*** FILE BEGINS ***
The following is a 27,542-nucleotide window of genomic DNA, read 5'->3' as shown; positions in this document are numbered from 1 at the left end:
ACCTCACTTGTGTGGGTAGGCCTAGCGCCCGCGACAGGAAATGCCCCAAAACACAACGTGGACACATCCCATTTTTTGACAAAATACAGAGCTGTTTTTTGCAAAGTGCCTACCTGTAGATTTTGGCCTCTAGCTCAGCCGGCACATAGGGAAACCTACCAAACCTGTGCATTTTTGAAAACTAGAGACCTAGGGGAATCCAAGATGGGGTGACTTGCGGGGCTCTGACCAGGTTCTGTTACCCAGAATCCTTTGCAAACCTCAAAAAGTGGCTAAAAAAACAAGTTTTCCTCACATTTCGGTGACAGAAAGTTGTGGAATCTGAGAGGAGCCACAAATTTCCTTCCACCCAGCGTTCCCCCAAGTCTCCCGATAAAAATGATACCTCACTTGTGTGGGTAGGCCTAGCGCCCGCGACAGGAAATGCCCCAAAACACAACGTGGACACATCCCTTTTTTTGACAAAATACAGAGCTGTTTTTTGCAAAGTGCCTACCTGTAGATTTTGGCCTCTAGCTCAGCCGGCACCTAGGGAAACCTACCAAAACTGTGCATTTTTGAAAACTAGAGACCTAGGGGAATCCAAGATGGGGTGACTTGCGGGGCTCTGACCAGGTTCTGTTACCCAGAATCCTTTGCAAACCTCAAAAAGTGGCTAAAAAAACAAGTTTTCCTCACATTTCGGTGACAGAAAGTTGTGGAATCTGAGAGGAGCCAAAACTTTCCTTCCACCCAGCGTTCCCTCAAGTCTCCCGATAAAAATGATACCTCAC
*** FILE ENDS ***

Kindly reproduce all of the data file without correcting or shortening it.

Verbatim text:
The following is a 27,542-nucleotide window of genomic DNA, read 5'->3' as shown; positions in this document are numbered from 1 at the left end:
ACCTCACTTGTGTGGGTAGGCCTAGCGCCCGCGACAGGAAATGCCCCAAAACACAACGTGGACACATCCCATTTTTTGACAAAATACAGAGCTGTTTTTTGCAAAGTGCCTACCTGTAGATTTTGGCCTCTAGCTCAGCCGGCACATAGGGAAACCTACCAAACCTGTGCATTTTTGAAAACTAGAGACCTAGGGGAATCCAAGATGGGGTGACTTGCGGGGCTCTGACCAGGTTCTGTTACCCAGAATCCTTTGCAAACCTCAAAAAGTGGCTAAAAAAACAAGTTTTCCTCACATTTCGGTGACAGAAAGTTGTGGAATCTGAGAGGAGCCACAAATTTCCTTCCACCCAGCGTTCCCCCAAGTCTCCCGATAAAAATGATACCTCACTTGTGTGGGTAGGCCTAGCGCCCGCGACAGGAAATGCCCCAAAACACAACGTGGACACATCCCTTTTTTTGACAAAATACAGAGCTGTTTTTTGCAAAGTGCCTACCTGTAGATTTTGGCCTCTAGCTCAGCCGGCACCTAGGGAAACCTACCAAAACTGTGCATTTTTGAAAACTAGAGACCTAGGGGAATCCAAGATGGGGTGACTTGCGGGGCTCTGACCAGGTTCTGTTACCCAGAATCCTTTGCAAACCTCAAAAAGTGGCTAAAAAAACAAGTTTTCCTCACATTTCGGTGACAGAAAGTTGTGGAATCTGAGAGGAGCCAAAACTTTCCTTCCACCCAGCGTTCCCTCAAGTCTCCCGATAAAAATGATACCTCAC